Other uses for a movie screen

Should you drop $29.95 to watch the Games on the big screen?


Would you watch the Olympics in a movie theatre? Would you want to?

With high-definition digital projectors being installed on more and more megaplex screens – all the better to screen movies in Real 3D – said megaplexes are coming up with new ways to utilize those screens.

HD simulcasts of operas, concerts and wrestling matches have been a lucrative side business for a while, but the technology’s improved so much in the last couple of years that it’s now possible to pitch short runs of ephemeral product. On the heels of last fall’s Michael Jackson memorial, This Is It, Sony’s got a Celine Dion concert movie, Celine: Through The Eyes Of The World set to begin a limited engagement on Wednesday. (Be afraid. Be very afraid.)

On a more ambitious (and culturally relevant) note, Cineplex will be screening CTV’s coverage of the Winter Games on select digital screens across Canada for 17 straight days. It’s set for the Scotiabank, which just wrapped up a week-long digital film festival the Sheppard Grande, the Mississauga Coliseum and the Queensway are also booked.

$9.95 buys you access for a whole day – with “complete in-and-out access”, suggesting you can break for dinner at Milestone’s when the speed-skating heats grow tiresome. Or you can drop $29.95 on a “passport” that’s good for the entire run of the Games. And you get to experience the coverage with a (presumably) boisterous crowd, on a screen that’s considerably larger than whatever you’ve got at home.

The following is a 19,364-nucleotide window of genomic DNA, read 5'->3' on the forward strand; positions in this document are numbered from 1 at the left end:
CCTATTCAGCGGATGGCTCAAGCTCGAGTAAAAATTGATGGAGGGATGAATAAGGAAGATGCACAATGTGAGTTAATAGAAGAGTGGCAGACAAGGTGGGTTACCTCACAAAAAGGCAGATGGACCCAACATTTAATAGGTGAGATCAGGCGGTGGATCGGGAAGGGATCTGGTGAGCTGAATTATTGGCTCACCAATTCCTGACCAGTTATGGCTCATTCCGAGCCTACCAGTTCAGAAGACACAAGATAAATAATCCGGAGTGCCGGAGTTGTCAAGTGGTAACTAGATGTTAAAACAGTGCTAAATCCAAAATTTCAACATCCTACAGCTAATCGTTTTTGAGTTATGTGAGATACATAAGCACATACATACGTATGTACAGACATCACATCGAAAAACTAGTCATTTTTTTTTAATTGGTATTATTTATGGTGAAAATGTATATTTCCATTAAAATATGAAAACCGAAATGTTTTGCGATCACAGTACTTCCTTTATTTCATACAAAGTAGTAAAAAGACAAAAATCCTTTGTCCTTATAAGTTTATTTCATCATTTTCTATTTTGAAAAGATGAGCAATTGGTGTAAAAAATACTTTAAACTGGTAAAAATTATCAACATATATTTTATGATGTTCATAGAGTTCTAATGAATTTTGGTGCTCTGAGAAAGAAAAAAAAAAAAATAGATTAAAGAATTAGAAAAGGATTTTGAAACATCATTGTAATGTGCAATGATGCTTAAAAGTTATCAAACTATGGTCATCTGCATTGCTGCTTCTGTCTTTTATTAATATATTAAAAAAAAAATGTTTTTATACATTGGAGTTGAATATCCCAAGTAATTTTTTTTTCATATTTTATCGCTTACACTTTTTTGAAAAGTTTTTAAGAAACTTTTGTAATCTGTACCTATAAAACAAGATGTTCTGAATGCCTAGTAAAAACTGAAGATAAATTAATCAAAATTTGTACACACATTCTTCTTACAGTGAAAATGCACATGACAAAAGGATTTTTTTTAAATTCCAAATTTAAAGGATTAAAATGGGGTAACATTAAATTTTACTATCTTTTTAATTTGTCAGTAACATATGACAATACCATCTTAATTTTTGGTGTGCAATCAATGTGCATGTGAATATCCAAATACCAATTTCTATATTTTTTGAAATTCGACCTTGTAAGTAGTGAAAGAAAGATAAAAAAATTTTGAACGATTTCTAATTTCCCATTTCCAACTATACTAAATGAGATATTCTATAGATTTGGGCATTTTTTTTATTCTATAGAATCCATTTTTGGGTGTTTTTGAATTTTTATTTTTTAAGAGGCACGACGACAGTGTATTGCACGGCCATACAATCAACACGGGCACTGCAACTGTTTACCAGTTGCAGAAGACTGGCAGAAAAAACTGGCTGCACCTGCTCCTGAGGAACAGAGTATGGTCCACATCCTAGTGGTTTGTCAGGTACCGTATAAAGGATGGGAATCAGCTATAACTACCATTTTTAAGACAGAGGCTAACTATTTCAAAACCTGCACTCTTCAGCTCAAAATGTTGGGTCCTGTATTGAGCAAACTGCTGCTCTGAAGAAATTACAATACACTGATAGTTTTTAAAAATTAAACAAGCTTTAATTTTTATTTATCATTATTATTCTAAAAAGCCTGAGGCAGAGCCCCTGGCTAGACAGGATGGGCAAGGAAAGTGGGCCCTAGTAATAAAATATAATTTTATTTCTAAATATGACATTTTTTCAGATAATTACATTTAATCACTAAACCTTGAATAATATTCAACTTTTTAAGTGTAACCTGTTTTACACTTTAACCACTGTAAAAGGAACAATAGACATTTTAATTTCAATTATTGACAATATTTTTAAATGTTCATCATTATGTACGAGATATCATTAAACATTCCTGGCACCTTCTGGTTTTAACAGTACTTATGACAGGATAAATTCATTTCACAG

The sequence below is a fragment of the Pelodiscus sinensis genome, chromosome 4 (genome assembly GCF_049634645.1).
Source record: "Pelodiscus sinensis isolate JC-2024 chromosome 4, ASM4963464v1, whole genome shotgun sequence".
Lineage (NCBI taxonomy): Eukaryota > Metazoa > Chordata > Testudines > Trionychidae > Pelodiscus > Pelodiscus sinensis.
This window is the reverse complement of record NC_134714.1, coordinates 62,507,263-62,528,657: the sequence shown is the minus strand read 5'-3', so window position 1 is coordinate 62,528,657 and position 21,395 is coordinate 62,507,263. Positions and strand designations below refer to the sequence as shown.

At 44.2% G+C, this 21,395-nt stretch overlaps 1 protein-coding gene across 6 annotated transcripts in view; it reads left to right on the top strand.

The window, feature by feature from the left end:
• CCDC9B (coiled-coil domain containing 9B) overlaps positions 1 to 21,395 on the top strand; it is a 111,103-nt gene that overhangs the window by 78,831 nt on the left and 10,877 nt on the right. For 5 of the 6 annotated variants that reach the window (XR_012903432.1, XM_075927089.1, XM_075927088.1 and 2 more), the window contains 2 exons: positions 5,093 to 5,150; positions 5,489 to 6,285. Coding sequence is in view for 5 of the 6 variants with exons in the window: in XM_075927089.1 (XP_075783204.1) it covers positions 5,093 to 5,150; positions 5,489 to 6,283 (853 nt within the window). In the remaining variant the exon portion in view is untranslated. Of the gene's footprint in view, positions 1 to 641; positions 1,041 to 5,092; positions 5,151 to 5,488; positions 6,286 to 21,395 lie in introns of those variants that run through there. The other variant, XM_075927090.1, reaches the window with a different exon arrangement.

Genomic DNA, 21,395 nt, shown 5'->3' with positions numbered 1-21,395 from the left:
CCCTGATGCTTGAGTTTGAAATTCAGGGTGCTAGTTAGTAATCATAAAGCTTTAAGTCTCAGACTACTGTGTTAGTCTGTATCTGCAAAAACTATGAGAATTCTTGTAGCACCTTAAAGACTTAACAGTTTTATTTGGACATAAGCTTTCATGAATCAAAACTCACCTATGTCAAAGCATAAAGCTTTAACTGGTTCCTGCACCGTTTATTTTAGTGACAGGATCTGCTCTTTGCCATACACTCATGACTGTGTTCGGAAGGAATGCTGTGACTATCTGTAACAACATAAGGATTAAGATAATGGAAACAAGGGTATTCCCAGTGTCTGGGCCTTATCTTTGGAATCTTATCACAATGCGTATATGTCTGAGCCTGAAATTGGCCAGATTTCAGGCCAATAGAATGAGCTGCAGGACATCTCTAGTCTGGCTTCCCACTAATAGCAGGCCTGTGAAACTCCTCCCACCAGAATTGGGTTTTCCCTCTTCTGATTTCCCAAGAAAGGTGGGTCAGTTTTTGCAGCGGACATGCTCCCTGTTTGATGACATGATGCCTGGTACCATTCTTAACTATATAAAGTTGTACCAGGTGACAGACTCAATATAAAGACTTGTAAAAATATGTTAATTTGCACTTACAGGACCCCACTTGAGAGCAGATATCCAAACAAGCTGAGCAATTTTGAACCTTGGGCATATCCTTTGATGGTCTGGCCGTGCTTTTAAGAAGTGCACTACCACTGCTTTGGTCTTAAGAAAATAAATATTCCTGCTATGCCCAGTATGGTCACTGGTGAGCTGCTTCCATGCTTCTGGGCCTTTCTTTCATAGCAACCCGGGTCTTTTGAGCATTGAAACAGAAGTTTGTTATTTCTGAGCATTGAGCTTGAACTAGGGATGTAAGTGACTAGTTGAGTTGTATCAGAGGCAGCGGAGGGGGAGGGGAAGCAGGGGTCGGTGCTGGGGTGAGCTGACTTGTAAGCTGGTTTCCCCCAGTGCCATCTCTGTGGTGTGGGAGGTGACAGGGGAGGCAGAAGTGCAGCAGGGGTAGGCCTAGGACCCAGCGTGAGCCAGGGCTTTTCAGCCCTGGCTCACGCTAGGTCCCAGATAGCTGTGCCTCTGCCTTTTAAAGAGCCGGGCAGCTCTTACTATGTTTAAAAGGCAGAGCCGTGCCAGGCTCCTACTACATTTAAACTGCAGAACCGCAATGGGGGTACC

Cineplex isn’t the only game in town for tonight’s opening ceremonies, by the way the Bloor Cinema will be also screening them, starting at 9 pm.

I’ve been offered the chance to experience cultural events this way a few times before – the Oscars, the Battlestar Galactica finale, Barack Obama’s inauguration – but I’ve always preferred to see that sort of thing in a more intimate surrounding. At a friend’s house, maybe, or having friends over to mine. The programming is exactly the same, after all.

One of my favourite memories of the ’90s is watching Donovan Bailey win his gold medal at the ’96 Atlanta Games with a dozen people in a Queen Street apartment a year later, many of the same people were there to watch Mike Tyson try to eat Evander Holyfield.

Would the experience have been the same in a 500-seat auditorium? Probably for Bailey’s win, which had the whole room breaking out in an eruption of joy. But the Tyson-Holyfield fight would have played very differently, I think. A theatre discourages conversation too many strangers, too many opportunities to be misunderstood. A living room is more convivial.

And you don’t have to have dinner at Milestone’s.[rssbreak]

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